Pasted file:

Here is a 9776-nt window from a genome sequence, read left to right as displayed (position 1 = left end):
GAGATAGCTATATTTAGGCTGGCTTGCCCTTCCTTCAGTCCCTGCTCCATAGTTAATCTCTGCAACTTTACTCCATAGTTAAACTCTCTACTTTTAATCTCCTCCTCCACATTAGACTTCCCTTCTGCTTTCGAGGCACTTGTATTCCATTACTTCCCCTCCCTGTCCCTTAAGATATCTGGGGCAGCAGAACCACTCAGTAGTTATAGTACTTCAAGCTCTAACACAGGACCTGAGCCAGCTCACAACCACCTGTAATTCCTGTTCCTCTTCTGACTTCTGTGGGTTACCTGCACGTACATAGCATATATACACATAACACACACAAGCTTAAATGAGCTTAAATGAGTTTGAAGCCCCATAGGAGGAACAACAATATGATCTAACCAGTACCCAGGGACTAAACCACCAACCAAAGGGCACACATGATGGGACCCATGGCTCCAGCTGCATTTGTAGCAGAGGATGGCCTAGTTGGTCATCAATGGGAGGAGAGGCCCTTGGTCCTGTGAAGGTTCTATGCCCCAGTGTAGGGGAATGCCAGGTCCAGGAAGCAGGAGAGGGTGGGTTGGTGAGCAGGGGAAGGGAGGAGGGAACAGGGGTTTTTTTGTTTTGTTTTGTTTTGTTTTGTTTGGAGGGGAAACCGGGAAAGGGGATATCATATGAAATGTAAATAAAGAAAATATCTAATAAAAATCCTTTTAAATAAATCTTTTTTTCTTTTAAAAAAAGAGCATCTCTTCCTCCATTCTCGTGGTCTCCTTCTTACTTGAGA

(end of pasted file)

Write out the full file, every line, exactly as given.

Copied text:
Here is a 9776-nt window from a genome sequence, read left to right as displayed (position 1 = left end):
GAGATAGCTATATTTAGGCTGGCTTGCCCTTCCTTCAGTCCCTGCTCCATAGTTAATCTCTGCAACTTTACTCCATAGTTAAACTCTCTACTTTTAATCTCCTCCTCCACATTAGACTTCCCTTCTGCTTTCGAGGCACTTGTATTCCATTACTTCCCCTCCCTGTCCCTTAAGATATCTGGGGCAGCAGAACCACTCAGTAGTTATAGTACTTCAAGCTCTAACACAGGACCTGAGCCAGCTCACAACCACCTGTAATTCCTGTTCCTCTTCTGACTTCTGTGGGTTACCTGCACGTACATAGCATATATACACATAACACACACAAGCTTAAATGAGCTTAAATGAGTTTGAAGCCCCATAGGAGGAACAACAATATGATCTAACCAGTACCCAGGGACTAAACCACCAACCAAAGGGCACACATGATGGGACCCATGGCTCCAGCTGCATTTGTAGCAGAGGATGGCCTAGTTGGTCATCAATGGGAGGAGAGGCCCTTGGTCCTGTGAAGGTTCTATGCCCCAGTGTAGGGGAATGCCAGGTCCAGGAAGCAGGAGAGGGTGGGTTGGTGAGCAGGGGAAGGGAGGAGGGAACAGGGGTTTTTTTGTTTTGTTTTGTTTTGTTTTGTTTGGAGGGGAAACCGGGAAAGGGGATATCATATGAAATGTAAATAAAGAAAATATCTAATAAAAATCCTTTTAAATAAATCTTTTTTTCTTTTAAAAAAAGAGCATCTCTTCCTCCATTCTCGTGGTCTCCTTCTTACTTGAGA